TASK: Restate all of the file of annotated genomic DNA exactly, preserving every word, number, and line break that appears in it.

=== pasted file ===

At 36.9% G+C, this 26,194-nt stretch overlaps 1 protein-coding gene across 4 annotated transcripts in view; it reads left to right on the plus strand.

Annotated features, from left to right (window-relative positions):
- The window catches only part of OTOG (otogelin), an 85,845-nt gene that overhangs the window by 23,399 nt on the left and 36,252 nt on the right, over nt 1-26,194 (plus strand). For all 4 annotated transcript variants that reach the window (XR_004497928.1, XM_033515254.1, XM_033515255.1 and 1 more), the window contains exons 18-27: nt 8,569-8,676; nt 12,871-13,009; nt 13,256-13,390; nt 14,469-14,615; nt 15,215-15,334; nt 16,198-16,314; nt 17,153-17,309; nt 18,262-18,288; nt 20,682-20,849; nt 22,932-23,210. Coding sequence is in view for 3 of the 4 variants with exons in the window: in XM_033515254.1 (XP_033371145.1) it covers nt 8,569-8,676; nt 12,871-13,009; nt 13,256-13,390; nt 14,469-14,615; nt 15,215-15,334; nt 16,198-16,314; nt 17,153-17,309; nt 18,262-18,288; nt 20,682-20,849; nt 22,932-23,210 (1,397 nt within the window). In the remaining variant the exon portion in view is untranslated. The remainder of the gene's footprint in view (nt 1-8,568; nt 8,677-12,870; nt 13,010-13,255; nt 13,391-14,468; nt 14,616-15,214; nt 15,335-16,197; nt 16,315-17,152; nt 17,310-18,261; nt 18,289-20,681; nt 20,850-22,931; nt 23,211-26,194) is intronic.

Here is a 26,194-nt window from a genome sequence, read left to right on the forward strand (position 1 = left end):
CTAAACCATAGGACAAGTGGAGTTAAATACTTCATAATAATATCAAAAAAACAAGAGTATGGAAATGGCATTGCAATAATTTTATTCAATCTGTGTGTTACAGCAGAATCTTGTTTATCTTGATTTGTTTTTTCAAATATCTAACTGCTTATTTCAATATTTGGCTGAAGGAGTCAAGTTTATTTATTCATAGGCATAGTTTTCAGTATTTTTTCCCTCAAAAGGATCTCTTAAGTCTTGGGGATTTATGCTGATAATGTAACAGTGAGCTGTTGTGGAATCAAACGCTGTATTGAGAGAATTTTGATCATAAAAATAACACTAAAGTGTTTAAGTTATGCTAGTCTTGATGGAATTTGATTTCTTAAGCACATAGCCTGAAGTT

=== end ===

At 36.9% G+C, this 26,194-nt stretch overlaps 1 protein-coding gene across 4 annotated transcripts in view; it reads left to right on the plus strand.

Annotated features, from left to right (window-relative positions):
- The window catches only part of OTOG (otogelin), an 85,845-nt gene that overhangs the window by 23,399 nt on the left and 36,252 nt on the right, over nt 1-26,194 (plus strand). For all 4 annotated transcript variants that reach the window (XR_004497928.1, XM_033515254.1, XM_033515255.1 and 1 more), the window contains exons 18-27: nt 8,569-8,676; nt 12,871-13,009; nt 13,256-13,390; nt 14,469-14,615; nt 15,215-15,334; nt 16,198-16,314; nt 17,153-17,309; nt 18,262-18,288; nt 20,682-20,849; nt 22,932-23,210. Coding sequence is in view for 3 of the 4 variants with exons in the window: in XM_033515254.1 (XP_033371145.1) it covers nt 8,569-8,676; nt 12,871-13,009; nt 13,256-13,390; nt 14,469-14,615; nt 15,215-15,334; nt 16,198-16,314; nt 17,153-17,309; nt 18,262-18,288; nt 20,682-20,849; nt 22,932-23,210 (1,397 nt within the window). In the remaining variant the exon portion in view is untranslated. The remainder of the gene's footprint in view (nt 1-8,568; nt 8,677-12,870; nt 13,010-13,255; nt 13,391-14,468; nt 14,616-15,214; nt 15,335-16,197; nt 16,315-17,152; nt 17,310-18,261; nt 18,289-20,681; nt 20,850-22,931; nt 23,211-26,194) is intronic.

Here is a 26,194-nt window from a genome sequence, read left to right on the forward strand (position 1 = left end):
CTAAACCATAGGACAAGTGGAGTTAAATACTTCATAATAATATCAAAAAAACAAGAGTATGGAAATGGCATTGCAATAATTTTATTCAATCTGTGTGTTACAGCAGAATCTTGTTTATCTTGATTTGTTTTTTCAAATATCTAACTGCTTATTTCAATATTTGGCTGAAGGAGTCAAGTTTATTTATTCATAGGCATAGTTTTCAGTATTTTTTCCCTCAAAAGGATCTCTTAAGTCTTGGGGATTTATGCTGATAATGTAACAGTGAGCTGTTGTGGAATCAAACGCTGTATTGAGAGAATTTTGATCATAAAAATAACACTAAAGTGTTTAAGTTATGCTAGTCTTGATGGAATTTGATTTCTTAAGCACATAGCCTGAAGTT